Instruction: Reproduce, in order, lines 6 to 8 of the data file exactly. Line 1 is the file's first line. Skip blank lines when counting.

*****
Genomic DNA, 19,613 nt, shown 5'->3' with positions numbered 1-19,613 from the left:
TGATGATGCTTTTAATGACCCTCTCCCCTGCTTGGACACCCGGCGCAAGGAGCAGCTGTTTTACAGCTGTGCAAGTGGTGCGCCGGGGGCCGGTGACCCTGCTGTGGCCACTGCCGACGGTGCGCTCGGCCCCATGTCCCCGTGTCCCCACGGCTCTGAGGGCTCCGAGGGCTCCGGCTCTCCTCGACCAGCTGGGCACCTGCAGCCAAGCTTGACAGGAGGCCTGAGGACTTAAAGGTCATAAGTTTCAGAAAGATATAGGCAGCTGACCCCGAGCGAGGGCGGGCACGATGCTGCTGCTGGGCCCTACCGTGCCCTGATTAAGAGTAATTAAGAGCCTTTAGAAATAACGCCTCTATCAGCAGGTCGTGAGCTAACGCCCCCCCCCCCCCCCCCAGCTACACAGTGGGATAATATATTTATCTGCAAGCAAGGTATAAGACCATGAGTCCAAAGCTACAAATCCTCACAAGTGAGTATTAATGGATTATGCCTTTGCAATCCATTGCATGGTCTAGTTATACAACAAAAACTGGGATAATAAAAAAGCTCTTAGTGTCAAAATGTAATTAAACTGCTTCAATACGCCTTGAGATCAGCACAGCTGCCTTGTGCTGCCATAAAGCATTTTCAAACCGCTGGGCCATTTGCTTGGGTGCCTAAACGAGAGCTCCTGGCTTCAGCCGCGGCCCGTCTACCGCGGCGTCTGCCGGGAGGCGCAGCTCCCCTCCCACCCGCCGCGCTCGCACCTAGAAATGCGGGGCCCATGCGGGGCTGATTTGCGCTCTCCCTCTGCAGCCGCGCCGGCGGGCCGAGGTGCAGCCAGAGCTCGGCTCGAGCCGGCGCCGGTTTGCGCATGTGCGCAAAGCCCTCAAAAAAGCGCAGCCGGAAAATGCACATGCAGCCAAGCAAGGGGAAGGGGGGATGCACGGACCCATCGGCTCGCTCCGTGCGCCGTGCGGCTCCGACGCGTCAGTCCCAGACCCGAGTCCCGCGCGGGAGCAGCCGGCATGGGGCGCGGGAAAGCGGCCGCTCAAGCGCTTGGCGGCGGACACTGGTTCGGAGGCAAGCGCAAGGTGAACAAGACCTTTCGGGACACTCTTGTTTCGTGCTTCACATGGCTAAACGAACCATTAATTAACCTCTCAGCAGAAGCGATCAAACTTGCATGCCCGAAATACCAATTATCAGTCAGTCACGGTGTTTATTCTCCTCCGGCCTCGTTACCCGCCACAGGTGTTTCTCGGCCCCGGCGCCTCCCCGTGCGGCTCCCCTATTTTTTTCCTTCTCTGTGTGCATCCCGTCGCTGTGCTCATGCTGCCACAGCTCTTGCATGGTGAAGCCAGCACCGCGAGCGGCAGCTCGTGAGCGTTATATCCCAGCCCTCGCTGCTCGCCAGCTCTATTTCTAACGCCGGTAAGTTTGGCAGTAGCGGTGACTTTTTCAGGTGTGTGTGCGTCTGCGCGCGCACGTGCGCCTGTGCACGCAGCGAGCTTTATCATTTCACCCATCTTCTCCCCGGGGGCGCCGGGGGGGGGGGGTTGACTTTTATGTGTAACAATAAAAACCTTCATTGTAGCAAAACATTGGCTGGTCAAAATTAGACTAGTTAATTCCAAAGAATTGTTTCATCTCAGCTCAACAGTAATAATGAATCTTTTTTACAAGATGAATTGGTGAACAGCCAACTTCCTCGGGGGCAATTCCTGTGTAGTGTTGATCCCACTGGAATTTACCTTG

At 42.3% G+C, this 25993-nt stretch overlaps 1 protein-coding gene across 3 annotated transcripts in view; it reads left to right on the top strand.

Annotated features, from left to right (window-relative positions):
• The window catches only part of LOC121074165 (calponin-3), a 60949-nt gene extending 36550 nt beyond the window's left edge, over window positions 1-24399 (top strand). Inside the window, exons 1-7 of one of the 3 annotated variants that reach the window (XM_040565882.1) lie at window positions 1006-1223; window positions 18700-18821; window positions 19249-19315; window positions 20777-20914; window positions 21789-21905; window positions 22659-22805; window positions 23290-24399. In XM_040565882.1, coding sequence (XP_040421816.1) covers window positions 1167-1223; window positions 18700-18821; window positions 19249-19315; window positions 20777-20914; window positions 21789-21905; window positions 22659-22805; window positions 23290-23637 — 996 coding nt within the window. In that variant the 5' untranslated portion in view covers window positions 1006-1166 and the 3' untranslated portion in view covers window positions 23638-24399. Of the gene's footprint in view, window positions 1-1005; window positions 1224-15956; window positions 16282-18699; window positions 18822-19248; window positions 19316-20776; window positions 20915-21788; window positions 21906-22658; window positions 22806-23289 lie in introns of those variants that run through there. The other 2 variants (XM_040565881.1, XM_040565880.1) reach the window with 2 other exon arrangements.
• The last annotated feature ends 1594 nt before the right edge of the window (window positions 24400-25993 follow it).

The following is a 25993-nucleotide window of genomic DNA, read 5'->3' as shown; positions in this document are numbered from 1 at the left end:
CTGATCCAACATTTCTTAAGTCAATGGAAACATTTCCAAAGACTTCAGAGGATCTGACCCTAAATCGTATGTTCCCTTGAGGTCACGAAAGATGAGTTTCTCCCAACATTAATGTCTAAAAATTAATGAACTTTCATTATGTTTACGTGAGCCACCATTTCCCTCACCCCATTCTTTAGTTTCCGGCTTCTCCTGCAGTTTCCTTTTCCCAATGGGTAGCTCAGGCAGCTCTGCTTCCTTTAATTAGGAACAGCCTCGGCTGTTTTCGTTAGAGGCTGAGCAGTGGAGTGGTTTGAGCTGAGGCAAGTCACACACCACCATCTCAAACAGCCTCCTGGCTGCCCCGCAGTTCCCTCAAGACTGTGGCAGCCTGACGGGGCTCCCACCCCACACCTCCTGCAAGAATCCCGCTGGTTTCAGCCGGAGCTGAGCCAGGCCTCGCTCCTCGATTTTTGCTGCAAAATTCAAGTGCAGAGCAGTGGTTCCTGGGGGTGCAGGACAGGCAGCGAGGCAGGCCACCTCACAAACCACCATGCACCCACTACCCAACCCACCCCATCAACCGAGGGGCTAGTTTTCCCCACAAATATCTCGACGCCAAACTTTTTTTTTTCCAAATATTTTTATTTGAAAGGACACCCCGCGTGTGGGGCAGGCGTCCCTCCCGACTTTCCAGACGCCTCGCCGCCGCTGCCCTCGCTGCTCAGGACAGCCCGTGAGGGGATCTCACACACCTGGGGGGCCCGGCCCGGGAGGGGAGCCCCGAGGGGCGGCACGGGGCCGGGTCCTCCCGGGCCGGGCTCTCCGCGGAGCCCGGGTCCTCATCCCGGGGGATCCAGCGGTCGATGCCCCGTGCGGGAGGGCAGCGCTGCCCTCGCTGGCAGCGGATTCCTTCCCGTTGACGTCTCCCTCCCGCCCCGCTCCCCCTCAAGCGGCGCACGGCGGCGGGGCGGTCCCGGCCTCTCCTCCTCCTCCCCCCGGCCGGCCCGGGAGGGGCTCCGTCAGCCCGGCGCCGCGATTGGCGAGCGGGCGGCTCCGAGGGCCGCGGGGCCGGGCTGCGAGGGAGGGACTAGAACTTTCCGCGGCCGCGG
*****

• The last annotated feature ends 1594 nt before the right edge of the window (window positions 24400-25993 follow it).

The following is a 25993-nucleotide window of genomic DNA, read 5'->3' as shown; positions in this document are numbered from 1 at the left end:
CTGATCCAACATTTCTTAAGTCAATGGAAACATTTCCAAAGACTTCAGAGGATCTGACCCTAAATCGTATGTTCCCTTGAGGTCACGAAAGATGAGTTTCTCCCAACATTAATGTCTAAAAATTAATGAACTTTCATTATGTTTACGTGAGCCACCATTTCCCTCACCCCATTCTTTAGTTTCCGGCTTCTCCTGCAGTTTCCTTTTCCCAATGGGTAGCTCAGGCAGCTCTGCTTCCTTTAATTAGGAACAGCCTCGGCTGTTTTCGTTAGAGGCTGAGCAGTGGAGTGGTTTGAGCTGAGGCAAGTCACACACCACCATCTCAAACAGCCTCCTGGCTGCCCCGCAGTTCCCTCAAGACTGTGGCAGCCTGACGGGGCTCCCACCCCACACCTCCTGCAAGAATCCCGCTGGTTTCAGCCGGAGCTGAGCCAGGCCTCGCTCCTCGATTTTTGCTGCAAAATTCAAGTGCAGAGCAGTGGTTCCTGGGGGTGCAGGACAGGCAGCGAGGCAGGCCACCTCACAAACCACCATGCACCCACTACCCAACCCACCCCATCAACCGAGGGGCTAGTTTTCCCCACAAATATCTCGACGCCAAACTTTTTTTTTTCCAAATATTTTTATTTGAAAGGACACCCCGCGTGTGGGGCAGGCGTCCCTCCCGACTTTCCAGACGCCTCGCCGCCGCTGCCCTCGCTGCTCAGGACAGCCCGTGAGGGGATCTCACACACCTGGGGGGCCCGGCCCGGGAGGGGAGCCCCGAGGGGCGGCACGGGGCCGGGTCCTCCCGGGCCGGGCTCTCCGCGGAGCCCGGGTCCTCATCCCGGGGGATCCAGCGGTCGATGCCCCGTGCGGGAGGGCAGCGCTGCCCTCGCTGGCAGCGGATTCCTTCCCGTTGACGTCTCCCTCCCGCCCCGCTCCCCCTCAAGCGGCGCACGGCGGCGGGGCGGTCCCGGCCTCTCCTCCTCCTCCCCCCGGCCGGCCCGGGAGGGGCTCCGTCAGCCCGGCGCCGCGATTGGCGAGCGGGCGGCTCCGAGGGCCGCGGGGCCGGGCTGCGAGGGAGGGACTAGAACTTTCCGCGGCCGCGG